Meal Replacements vs Protein Supplements

Finding the right protein for your needs.

by Heather Mackie MS, RD, LD

Many bariatric (surgical and non-surgical) patients choose protein supplements to achieve their daily recommended protein intake, but what is the difference between a meal replacement and a protein supplement?  Is one better than the other?  Is one better than the other for bariatric patients?

 

What is a Meal Replacement?

The term “meal replacement” is not defined by the Food and Drug Administration (FDA), but generally refers to a calorie-controlled, pre-packaged product in the form of a bar or a beverage (ready-to-drink or powder) that is used to replace a meal.  Meal replacements usually provide around 200-250 calories per serving (although some may be as high as 400 calories per serving) and are fortified with more than 20 vitamins and minerals (at a “good” or “excellent source” level), healthy carbs (including fiber), and healthy fats.  The inclusion of fiber, in particular, is thought to decrease the incidence of low blood sugar, low blood pressure, constipation and/or diarrhea.  The inclusion of vitamins and minerals provides essential nutrients that would generally be found in a meal from “grocery-based food.” 

Meal replacements are intended to be more filling and contain more calories than a protein supplement.  Even though meal replacements have more calories than protein supplements, they tend to be lower in calories than an actual meal, which can assist with weight loss.  Meal replacements may have only 10 grams of protein per serving (for general health), while some meal replacements may contain higher amounts of protein (especially those used for weight loss programs as protein helps you to feel full and assists with maintaining lean body mass during weight loss). 

Initially, meal replacements were used by the elderly or ill individuals requiring extra nutrition, but now they are also marketed for healthy adults.  Many products are presented as a convenient source of balanced nutrition for the specific purpose of weight loss, maintenance, or gain (depending upon the formulation of the specific meal replacement).  They are also marketed as a great, easy way to help individuals that are prone to missing meals due to a meal replacement’s ability to be consumed immediately with minimal to no preparation.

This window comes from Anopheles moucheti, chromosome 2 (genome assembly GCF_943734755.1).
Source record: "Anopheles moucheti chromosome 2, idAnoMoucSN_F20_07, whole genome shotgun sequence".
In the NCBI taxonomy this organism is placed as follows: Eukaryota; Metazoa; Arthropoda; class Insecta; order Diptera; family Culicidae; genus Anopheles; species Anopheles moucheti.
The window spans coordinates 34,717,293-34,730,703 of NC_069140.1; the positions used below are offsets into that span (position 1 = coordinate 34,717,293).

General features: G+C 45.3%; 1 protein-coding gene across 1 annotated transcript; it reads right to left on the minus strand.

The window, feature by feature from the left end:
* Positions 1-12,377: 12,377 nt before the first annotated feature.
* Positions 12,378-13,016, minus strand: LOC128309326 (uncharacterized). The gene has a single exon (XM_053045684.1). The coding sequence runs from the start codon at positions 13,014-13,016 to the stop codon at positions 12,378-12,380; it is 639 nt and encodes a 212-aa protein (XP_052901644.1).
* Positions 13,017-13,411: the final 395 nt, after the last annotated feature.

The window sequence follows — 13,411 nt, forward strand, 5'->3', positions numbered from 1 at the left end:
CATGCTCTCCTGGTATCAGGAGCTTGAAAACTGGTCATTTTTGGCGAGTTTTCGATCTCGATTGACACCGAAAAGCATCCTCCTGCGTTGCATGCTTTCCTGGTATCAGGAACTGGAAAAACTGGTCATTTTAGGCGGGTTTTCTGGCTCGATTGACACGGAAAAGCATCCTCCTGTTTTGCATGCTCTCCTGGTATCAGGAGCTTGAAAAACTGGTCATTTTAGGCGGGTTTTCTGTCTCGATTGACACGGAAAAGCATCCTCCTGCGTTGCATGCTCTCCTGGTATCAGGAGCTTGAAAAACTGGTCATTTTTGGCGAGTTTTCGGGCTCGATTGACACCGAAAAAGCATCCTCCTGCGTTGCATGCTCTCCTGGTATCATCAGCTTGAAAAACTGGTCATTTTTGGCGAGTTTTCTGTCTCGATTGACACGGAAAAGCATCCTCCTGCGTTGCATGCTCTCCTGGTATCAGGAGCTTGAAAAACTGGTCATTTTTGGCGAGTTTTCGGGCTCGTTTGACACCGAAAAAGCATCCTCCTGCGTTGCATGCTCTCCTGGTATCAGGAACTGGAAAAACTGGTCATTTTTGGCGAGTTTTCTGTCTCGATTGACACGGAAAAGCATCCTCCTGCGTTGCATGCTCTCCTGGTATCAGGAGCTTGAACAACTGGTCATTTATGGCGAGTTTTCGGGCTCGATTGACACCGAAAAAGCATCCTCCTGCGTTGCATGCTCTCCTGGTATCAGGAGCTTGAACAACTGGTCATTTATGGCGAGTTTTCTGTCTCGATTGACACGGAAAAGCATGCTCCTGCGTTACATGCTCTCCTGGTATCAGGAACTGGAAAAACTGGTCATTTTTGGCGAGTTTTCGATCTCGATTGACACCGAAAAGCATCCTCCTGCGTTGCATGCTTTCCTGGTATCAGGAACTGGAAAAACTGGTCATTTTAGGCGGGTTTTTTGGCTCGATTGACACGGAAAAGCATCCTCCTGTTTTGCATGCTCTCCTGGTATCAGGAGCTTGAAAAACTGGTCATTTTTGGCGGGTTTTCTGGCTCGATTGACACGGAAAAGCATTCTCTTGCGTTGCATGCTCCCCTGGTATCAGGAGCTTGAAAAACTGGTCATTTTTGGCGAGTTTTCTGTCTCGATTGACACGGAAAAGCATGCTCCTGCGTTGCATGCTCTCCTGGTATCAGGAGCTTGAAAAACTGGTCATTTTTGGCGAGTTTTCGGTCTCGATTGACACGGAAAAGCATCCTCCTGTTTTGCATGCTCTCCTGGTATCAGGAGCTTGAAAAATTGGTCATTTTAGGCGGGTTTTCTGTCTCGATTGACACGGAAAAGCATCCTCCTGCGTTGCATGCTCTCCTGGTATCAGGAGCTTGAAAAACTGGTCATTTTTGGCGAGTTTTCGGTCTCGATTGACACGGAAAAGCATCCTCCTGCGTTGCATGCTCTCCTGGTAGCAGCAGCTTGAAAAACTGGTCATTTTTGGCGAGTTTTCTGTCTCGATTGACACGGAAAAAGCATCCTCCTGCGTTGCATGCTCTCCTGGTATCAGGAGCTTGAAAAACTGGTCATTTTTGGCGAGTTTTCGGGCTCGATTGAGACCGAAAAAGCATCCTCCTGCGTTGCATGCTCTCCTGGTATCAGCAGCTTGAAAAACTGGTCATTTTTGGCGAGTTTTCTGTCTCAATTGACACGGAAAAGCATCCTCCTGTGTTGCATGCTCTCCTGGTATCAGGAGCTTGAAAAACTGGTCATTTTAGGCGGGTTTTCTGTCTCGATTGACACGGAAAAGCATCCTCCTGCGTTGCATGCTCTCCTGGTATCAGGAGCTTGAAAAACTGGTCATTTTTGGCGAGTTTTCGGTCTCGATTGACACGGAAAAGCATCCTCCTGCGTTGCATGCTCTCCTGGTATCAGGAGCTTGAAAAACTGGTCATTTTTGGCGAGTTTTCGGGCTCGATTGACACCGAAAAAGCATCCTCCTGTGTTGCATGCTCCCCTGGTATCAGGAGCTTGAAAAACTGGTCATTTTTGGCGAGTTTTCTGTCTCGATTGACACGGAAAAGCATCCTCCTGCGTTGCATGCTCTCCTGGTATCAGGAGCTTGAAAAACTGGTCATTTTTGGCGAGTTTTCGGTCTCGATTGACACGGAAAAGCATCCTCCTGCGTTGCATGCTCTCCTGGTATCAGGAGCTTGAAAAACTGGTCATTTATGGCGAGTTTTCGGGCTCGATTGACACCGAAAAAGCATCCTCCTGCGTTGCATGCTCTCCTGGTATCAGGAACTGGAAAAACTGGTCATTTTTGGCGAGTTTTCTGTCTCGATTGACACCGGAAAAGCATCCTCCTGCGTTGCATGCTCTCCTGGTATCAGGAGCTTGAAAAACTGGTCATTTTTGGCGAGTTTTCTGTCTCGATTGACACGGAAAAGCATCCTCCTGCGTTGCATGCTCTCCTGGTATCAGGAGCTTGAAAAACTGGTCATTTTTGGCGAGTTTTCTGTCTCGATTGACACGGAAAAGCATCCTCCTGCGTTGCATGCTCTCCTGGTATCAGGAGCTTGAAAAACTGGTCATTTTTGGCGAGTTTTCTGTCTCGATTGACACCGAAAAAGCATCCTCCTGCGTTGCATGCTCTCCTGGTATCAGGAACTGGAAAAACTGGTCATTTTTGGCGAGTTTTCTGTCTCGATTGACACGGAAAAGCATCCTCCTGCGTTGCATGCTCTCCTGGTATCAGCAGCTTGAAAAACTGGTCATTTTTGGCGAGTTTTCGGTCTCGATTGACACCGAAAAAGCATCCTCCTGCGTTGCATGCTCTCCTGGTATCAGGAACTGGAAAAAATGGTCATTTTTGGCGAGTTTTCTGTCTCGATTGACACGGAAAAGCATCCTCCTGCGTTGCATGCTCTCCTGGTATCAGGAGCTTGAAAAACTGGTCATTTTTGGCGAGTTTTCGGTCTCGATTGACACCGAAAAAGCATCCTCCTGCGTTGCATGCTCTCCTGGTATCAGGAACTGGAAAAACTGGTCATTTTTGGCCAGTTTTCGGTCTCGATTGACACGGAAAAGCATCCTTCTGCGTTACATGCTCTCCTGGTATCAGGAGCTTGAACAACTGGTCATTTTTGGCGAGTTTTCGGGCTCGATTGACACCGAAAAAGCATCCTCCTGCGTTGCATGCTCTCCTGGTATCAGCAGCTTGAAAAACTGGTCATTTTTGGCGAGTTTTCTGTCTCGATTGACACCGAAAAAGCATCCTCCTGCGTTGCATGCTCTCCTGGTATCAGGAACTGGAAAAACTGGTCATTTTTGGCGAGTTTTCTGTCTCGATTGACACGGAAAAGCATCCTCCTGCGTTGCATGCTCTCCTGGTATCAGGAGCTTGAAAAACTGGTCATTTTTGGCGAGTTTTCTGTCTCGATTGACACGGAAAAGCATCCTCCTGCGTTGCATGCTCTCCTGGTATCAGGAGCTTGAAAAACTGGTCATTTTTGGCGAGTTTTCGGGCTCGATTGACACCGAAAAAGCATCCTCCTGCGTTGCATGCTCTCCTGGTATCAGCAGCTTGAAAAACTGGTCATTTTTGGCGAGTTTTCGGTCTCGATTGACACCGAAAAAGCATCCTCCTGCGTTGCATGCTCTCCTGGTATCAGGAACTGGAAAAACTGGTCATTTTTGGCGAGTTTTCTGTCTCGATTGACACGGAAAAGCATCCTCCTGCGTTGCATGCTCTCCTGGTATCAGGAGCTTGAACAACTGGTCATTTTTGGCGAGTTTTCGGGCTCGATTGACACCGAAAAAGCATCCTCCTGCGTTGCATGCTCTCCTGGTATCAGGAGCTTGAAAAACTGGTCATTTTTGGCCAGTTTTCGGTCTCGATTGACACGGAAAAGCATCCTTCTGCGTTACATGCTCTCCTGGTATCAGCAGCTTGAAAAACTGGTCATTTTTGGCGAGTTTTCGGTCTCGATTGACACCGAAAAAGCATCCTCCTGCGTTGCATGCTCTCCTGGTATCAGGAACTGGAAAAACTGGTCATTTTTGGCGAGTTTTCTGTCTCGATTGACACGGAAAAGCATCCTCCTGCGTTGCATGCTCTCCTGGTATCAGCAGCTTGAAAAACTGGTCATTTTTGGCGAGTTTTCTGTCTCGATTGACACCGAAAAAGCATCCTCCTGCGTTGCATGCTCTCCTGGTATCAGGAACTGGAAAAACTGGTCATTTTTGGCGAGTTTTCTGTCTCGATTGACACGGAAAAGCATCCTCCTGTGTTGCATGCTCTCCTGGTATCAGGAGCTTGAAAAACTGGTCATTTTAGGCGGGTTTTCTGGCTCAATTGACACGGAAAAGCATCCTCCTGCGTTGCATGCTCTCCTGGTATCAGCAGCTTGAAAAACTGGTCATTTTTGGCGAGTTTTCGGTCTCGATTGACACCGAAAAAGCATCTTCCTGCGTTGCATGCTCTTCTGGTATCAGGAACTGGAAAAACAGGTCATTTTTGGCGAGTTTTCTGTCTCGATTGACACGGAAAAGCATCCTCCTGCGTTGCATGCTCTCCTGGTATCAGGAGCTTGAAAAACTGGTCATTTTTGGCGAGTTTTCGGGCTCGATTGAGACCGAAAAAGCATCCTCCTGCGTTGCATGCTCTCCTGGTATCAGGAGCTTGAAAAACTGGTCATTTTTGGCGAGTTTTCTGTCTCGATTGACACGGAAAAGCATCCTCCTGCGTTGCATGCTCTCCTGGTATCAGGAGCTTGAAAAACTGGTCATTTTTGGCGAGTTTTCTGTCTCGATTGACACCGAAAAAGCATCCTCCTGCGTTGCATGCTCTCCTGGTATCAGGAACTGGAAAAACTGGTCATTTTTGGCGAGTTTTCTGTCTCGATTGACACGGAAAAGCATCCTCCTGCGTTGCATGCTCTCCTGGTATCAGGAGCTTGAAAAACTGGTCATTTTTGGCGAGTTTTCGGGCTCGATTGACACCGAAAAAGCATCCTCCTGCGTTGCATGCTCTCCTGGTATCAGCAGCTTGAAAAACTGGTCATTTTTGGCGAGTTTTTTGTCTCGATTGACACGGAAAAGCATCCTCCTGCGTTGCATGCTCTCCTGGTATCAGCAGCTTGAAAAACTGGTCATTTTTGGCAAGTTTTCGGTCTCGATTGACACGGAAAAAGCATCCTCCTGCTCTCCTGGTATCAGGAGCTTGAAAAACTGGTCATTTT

One should not solely rely on meal replacements for an extended period of time without consulting their physician because of the decreased intake of “real food” like fruits and vegetables.  Solely relying on meal replacements should be combined with medical monitoring by a physician as one may not consume enough calories or nutrients depending upon the formulation of the meal replacement.  However, occasional meal replacement usage may provide a convenient, healthier alternative to skipping meals and making healthier choices while on the go. 

 

What is a Protein Supplement?

A protein supplement is part of a class of dietary supplements.  Dietary supplements are defined as a product (other than tobacco) that (1) contains specified dietary ingredients and is intended to supplement the diet, (2) is intended for ingestion in pill, capsule, tablet, powder, or liquid form, (3) is labeled as a dietary supplement, and (4) is not represented for use as a conventional food or as the sole item of a meal or diet.  Basically a protein supplement is used to supplement the diet with extra protein.

Protein supplements typically provide about 100-120 calories per serving with protein amounts varying by brand (many protein supplements contain about 20 grams of protein per serving).  Carbohydrate counts vary by brand for protein supplements, but are generally less than 5 grams per serving, whereas meal replacements will have higher carbohydrate amounts and part of the carbohydrates are fiber (especially those designed for a weight loss program).  Protein supplements are typically low in fat, while the fat content of meal replacements varies by product.  Protein shakes generally do not contain added vitamins and minerals other than those provided by the protein source (e.g., if a protein supplement is made from whey protein, which is derived from dairy, then it will also contain calcium).  Most, if not all, meal replacements contain vitamins and minerals. 

 

When Should I Use a Meal Replacement? A Protein Supplement?

Both meal replacements and protein supplements are great products.  However, it is very important to make sure you are using the right product for the correct situation.  The following guide should help you make the correct decision.  However, if you have specific questions, please seek the advice of your healthcare team.

Optimal Use of Meal Replacements:

  • Anytime you want to replace a meal.
  • Anytime that you would normally miss a meal.
  • When recommended by a physician as part of a weight loss program that is being medically monitored.

Optimal Use of Protein Supplements:

  • Anytime you need to increase total protein intake for the day when you are not going to achieve the recommended amount from “real food.”
  • Anytime prior to an exercise session if it has been a while since you last ate and need additional energy to get through the exercise session.
  • Anytime after an exercise session to replenish protein stores to the muscles after an intense exercise session.
    • Ideal replenishment following exercise sessions includes both protein and carbohydrates.
    • Not all individuals need to replenish after an exercise session (talk to your healthcare team about what is right for you).
  • Anytime you need a quick and easy snack.

  

For further information regarding when a protein supplement or meal replacement might be right for you, speak to your healthcare provider.